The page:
|Dermatitis/Exfoliative dermatitis||4 (4)||1 (<1)||22 (27)||7 (8)|
|Hypocalcemia||4 (4)||0||43 (52)||5 (6)|
|Leukopenia||4 (4)||0||38 (46)||18 (22)|
|Lymphopenia||4 (4)||0||47 (57)||31 (37)|
|Alanine aminotransferase increased||3 (3)||0||18 (22)||2 (2)|
|Aspartate aminotransferase increased||3 (3)||0||23 (28)||3 (4)|
|Hypoalbuminemia||3 (3)||1 (<1)||40 (48)||3 (4)|
|Electrocardiogram ST-T wave changes||2 (2)||0||52 (63)||0|
|Hyperglycemia||2 (2)||2 (2)||42 (51)||1 (1)|
|Hyponatremia||1 (<1)||1 (<1)||17 (20)||2 (2)|
|Hypermagnesemia||0||0||22 (27)||7 (8)|
|Hypophosphatemia||0||0||22 (27)||8 (10)|
|Hyperuricemia||0||0||27 (33)||7 (8)|
Serious Adverse Reactions
Infections were the most common type of SAE reported in both studies with 8 patients (8%) in Study 1 and 26 patients (31%) in Study 2 experiencing a serious infection. Serious adverse reactions reported in >2% of patients in Study 1 were sepsis and pyrexia (3%). In Study 2, serious adverse reactions in >2% of patients were fatigue (7%), supraventricular arrhythmia, central line infection, neutropenia (6%), hypotension, hyperuricemia, edema (5%), ventricular arrhythmia, thrombocytopenia, nausea, leukopenia, dehydration, pyrexia, aspartate aminotransferase increased, sepsis, catheter related infection, hypophosphatemia and dyspnea (4%).
There were eight deaths not due to disease progression. In Study 1, there were two deaths: one due to cardiopulmonary failure and one due to acute renal failure. There were six deaths in Study 2: four due to infection and one each due to myocardial ischemia and acute respiratory distress syndrome.
Discontinuation due to an adverse event occurred in 21% of patients in Study 1 and 11% in Study 2. Discontinuations occurring in at least 2% of patients in either study included infection, fatigue, dyspnea, QT prolongation, and hypomagnesemia.
Other Clinical Trials Experience
The following common adverse reactions have been reported following administration of romidepsin as a single agent in 178 patients with peripheral T-cell lymphoma, for which romidepsin is not indicated or recommended. The most common adverse reactions (≥30%) included nausea (63%), fatigue (61%), thrombocytopenia (49%), vomiting (39%), neutropenia (39%), pyrexia (38%), diarrhea (36%) and anemia (35%). Other common (≥10%) clinically significant adverse reactions included dysgeusia (22%), headache (20%), cough (19%), dyspnea (15%), abdominal pain (13%) and stomatitis (10%). Grade 3 and higher adverse reactions in ≥10% were hematologic toxicities (including thrombocytopenia, neutropenia, leukopenia and anemia) and fatigue.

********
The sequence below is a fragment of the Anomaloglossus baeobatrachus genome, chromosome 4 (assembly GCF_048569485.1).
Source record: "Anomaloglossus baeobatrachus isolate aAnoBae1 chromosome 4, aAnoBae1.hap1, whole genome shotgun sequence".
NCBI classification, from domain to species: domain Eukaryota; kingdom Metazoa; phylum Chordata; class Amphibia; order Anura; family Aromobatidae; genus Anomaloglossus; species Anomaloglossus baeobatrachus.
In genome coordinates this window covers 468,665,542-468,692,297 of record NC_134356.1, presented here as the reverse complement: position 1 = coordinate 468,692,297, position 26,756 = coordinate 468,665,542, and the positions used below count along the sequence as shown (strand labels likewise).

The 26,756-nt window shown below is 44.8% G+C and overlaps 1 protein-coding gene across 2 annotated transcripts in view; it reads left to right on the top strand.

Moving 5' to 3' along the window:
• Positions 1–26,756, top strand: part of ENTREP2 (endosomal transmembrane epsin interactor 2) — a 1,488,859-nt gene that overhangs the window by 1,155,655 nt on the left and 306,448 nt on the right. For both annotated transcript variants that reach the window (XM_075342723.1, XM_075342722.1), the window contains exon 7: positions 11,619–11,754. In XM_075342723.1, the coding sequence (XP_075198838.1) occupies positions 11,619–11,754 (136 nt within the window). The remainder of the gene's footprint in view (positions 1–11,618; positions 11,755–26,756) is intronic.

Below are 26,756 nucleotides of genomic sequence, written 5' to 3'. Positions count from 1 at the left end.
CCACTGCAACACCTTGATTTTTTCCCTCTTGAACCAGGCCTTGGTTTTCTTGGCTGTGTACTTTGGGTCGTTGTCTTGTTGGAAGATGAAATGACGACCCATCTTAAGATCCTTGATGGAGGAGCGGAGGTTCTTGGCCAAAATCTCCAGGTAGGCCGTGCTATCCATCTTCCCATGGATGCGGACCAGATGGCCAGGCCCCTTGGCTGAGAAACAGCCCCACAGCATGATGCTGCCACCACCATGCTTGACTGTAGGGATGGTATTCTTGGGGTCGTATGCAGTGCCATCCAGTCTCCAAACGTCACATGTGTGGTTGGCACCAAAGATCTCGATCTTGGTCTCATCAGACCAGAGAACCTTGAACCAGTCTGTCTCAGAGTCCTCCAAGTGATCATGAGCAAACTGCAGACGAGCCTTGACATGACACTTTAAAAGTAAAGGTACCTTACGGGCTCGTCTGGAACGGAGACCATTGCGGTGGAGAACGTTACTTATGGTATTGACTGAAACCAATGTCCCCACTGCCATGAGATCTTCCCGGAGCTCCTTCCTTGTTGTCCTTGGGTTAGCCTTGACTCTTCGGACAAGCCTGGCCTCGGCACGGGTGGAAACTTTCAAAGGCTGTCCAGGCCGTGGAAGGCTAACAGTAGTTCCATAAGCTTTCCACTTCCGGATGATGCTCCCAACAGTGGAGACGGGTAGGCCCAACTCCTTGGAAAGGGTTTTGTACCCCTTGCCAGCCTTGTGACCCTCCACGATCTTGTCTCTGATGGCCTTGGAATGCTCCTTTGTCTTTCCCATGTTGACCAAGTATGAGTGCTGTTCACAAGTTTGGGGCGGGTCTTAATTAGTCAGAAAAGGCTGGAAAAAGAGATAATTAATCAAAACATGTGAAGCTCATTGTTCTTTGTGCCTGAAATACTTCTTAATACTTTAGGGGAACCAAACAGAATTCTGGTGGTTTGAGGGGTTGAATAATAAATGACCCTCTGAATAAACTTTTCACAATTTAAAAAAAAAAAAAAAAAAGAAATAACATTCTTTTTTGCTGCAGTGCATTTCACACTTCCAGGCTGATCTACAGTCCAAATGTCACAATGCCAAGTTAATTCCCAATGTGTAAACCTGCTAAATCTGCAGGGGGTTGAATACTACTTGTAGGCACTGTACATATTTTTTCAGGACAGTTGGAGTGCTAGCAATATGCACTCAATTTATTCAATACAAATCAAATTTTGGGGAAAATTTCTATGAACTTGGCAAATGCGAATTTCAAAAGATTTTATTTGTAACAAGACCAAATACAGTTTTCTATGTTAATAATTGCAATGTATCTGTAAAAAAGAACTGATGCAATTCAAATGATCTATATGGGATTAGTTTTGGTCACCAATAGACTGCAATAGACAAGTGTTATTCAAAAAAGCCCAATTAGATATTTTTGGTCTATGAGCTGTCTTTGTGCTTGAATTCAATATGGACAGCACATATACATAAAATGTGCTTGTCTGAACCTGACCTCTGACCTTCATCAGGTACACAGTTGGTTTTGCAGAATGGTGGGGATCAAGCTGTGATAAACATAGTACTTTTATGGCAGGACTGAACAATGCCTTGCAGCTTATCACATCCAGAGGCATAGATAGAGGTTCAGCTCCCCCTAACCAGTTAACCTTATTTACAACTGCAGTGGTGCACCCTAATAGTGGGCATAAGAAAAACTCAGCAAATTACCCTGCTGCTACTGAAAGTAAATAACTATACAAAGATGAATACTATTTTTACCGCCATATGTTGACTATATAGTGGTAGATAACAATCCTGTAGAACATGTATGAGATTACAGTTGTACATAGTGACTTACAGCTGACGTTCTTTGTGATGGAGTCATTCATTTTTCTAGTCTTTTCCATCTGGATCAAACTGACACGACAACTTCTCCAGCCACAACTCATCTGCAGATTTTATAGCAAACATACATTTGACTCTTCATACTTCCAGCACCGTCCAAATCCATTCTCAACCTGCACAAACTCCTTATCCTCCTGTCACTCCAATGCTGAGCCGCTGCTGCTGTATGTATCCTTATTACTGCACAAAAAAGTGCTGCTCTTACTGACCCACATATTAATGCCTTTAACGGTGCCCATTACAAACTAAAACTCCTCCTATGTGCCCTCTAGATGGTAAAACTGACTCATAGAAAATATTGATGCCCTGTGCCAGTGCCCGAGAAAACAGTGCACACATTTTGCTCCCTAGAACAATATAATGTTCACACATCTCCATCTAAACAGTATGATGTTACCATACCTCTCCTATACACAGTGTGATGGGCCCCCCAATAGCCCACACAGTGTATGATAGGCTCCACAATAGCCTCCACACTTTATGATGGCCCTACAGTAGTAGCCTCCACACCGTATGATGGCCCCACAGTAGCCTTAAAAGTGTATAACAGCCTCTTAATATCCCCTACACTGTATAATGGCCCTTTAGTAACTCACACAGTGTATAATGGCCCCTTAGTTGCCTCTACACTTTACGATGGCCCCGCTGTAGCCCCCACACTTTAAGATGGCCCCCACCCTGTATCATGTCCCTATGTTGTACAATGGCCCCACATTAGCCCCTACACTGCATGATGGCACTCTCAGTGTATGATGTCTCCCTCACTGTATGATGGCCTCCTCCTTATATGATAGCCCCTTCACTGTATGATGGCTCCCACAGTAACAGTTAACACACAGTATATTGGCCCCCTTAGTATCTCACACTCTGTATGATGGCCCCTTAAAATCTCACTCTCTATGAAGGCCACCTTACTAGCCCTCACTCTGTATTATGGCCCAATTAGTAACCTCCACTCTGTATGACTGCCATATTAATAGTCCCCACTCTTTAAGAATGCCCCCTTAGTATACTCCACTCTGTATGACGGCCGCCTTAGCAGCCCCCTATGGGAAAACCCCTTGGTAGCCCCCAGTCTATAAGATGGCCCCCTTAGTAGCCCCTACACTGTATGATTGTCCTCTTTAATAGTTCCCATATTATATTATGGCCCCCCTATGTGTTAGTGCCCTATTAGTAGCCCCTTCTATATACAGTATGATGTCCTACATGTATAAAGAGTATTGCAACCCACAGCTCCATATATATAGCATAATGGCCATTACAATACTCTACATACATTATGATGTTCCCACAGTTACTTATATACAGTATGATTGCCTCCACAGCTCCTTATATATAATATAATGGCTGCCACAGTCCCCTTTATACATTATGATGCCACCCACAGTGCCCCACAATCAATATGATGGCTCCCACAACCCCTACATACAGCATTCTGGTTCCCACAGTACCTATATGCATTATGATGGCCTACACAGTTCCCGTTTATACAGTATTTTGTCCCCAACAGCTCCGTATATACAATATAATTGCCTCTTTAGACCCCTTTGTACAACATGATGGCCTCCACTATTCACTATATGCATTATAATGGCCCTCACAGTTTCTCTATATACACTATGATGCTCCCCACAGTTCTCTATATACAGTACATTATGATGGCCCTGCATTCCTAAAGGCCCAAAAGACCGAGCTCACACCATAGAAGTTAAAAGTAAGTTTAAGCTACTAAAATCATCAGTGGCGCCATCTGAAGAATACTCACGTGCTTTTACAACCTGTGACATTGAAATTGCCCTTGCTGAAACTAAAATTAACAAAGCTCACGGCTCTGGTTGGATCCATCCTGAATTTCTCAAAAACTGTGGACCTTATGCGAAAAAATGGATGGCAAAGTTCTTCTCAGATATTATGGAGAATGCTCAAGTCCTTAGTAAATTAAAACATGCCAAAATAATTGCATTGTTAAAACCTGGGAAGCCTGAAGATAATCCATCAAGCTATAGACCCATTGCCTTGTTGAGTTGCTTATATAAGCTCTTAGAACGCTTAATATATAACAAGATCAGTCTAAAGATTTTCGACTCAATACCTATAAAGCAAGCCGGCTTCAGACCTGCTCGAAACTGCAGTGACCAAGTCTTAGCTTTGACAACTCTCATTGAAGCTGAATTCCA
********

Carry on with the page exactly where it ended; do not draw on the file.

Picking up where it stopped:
Warfarin or Coumarin Derivatives
Prolongation of PT and elevation of INR were observed in a patient receiving romidepsin concomitantly with warfarin. Monitor PT and INR more frequently in patients concurrently receiving romidepsin and warfarin [see Clinical Pharmacology (12.3)].
Drugs That Inhibit CYP3A4 Enzymes
Strong CYP3A4 inhibitors increase concentrations of romidepsin [see Clinical Pharmacology (12.3)]. Monitor for toxicity related to increased romidepsin exposure and follow the dose modifications for toxicity [see Dosage and Administration (2.2)] when romidepsin is initially co-administered with strong CYP3A4 inhibitors.
Drugs That Induce CYP3A4 Enzymes
Rifampin (a potent CYP3A4 inducer) increased the concentrations of romidepsin [see Clinical Pharmacology (12.3)]. Avoid co-administration of romidepsin with rifampin. The use of other potent CYP3A4 inducers should be avoided when possible.